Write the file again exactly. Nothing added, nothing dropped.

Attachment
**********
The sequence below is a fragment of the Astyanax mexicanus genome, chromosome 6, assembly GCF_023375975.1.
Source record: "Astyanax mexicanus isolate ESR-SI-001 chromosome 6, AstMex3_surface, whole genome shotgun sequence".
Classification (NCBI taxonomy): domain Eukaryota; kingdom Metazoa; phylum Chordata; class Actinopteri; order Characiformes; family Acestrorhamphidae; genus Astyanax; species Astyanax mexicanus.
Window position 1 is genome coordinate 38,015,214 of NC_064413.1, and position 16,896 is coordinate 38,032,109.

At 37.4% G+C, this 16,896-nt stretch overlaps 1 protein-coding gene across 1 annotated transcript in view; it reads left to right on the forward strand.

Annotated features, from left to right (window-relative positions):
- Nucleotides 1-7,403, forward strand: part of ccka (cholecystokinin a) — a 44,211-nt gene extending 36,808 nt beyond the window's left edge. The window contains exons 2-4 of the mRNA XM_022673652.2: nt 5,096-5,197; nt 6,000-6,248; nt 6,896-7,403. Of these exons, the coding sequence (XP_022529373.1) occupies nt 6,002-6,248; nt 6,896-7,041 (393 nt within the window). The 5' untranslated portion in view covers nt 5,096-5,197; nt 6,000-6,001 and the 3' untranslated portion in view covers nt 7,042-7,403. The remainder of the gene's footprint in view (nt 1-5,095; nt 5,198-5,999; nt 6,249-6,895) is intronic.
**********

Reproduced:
The sequence below is a fragment of the Astyanax mexicanus genome, chromosome 6, assembly GCF_023375975.1.
Source record: "Astyanax mexicanus isolate ESR-SI-001 chromosome 6, AstMex3_surface, whole genome shotgun sequence".
Classification (NCBI taxonomy): domain Eukaryota; kingdom Metazoa; phylum Chordata; class Actinopteri; order Characiformes; family Acestrorhamphidae; genus Astyanax; species Astyanax mexicanus.
Window position 1 is genome coordinate 38,015,214 of NC_064413.1, and position 16,896 is coordinate 38,032,109.

At 37.4% G+C, this 16,896-nt stretch overlaps 1 protein-coding gene across 1 annotated transcript in view; it reads left to right on the forward strand.

Annotated features, from left to right (window-relative positions):
- Nucleotides 1-7,403, forward strand: part of ccka (cholecystokinin a) — a 44,211-nt gene extending 36,808 nt beyond the window's left edge. The window contains exons 2-4 of the mRNA XM_022673652.2: nt 5,096-5,197; nt 6,000-6,248; nt 6,896-7,403. Of these exons, the coding sequence (XP_022529373.1) occupies nt 6,002-6,248; nt 6,896-7,041 (393 nt within the window). The 5' untranslated portion in view covers nt 5,096-5,197; nt 6,000-6,001 and the 3' untranslated portion in view covers nt 7,042-7,403. The remainder of the gene's footprint in view (nt 1-5,095; nt 5,198-5,999; nt 6,249-6,895) is intronic.